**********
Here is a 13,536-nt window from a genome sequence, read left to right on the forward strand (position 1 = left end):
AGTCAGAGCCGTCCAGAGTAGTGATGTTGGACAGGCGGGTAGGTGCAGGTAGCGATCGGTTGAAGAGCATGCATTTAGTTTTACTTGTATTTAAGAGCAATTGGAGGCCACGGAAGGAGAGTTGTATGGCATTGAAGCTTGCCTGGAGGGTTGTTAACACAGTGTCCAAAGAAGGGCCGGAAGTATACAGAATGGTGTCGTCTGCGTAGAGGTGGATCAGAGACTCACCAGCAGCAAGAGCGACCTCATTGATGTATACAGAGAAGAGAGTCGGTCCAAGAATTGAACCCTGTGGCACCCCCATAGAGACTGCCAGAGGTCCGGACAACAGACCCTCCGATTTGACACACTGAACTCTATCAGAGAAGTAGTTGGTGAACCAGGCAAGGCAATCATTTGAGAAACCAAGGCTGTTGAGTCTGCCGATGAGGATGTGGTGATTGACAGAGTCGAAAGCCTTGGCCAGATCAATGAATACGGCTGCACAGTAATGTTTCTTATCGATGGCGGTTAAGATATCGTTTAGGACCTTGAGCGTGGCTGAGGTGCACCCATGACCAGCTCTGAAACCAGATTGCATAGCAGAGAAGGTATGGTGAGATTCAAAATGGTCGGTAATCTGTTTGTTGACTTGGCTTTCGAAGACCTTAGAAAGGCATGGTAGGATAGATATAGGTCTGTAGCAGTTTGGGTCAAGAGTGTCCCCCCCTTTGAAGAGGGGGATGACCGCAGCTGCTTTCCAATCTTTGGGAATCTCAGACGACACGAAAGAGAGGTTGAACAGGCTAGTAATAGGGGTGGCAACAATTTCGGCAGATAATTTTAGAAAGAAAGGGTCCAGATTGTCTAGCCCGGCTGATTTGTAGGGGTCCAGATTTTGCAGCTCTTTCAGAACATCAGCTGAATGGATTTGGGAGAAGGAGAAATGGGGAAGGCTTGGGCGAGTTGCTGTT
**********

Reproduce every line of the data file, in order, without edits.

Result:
Here is a 13,536-nt window from a genome sequence, read left to right on the forward strand (position 1 = left end):
AGTCAGAGCCGTCCAGAGTAGTGATGTTGGACAGGCGGGTAGGTGCAGGTAGCGATCGGTTGAAGAGCATGCATTTAGTTTTACTTGTATTTAAGAGCAATTGGAGGCCACGGAAGGAGAGTTGTATGGCATTGAAGCTTGCCTGGAGGGTTGTTAACACAGTGTCCAAAGAAGGGCCGGAAGTATACAGAATGGTGTCGTCTGCGTAGAGGTGGATCAGAGACTCACCAGCAGCAAGAGCGACCTCATTGATGTATACAGAGAAGAGAGTCGGTCCAAGAATTGAACCCTGTGGCACCCCCATAGAGACTGCCAGAGGTCCGGACAACAGACCCTCCGATTTGACACACTGAACTCTATCAGAGAAGTAGTTGGTGAACCAGGCAAGGCAATCATTTGAGAAACCAAGGCTGTTGAGTCTGCCGATGAGGATGTGGTGATTGACAGAGTCGAAAGCCTTGGCCAGATCAATGAATACGGCTGCACAGTAATGTTTCTTATCGATGGCGGTTAAGATATCGTTTAGGACCTTGAGCGTGGCTGAGGTGCACCCATGACCAGCTCTGAAACCAGATTGCATAGCAGAGAAGGTATGGTGAGATTCAAAATGGTCGGTAATCTGTTTGTTGACTTGGCTTTCGAAGACCTTAGAAAGGCATGGTAGGATAGATATAGGTCTGTAGCAGTTTGGGTCAAGAGTGTCCCCCCCTTTGAAGAGGGGGATGACCGCAGCTGCTTTCCAATCTTTGGGAATCTCAGACGACACGAAAGAGAGGTTGAACAGGCTAGTAATAGGGGTGGCAACAATTTCGGCAGATAATTTTAGAAAGAAAGGGTCCAGATTGTCTAGCCCGGCTGATTTGTAGGGGTCCAGATTTTGCAGCTCTTTCAGAACATCAGCTGAATGGATTTGGGAGAAGGAGAAATGGGGAAGGCTTGGGCGAGTTGCTGTT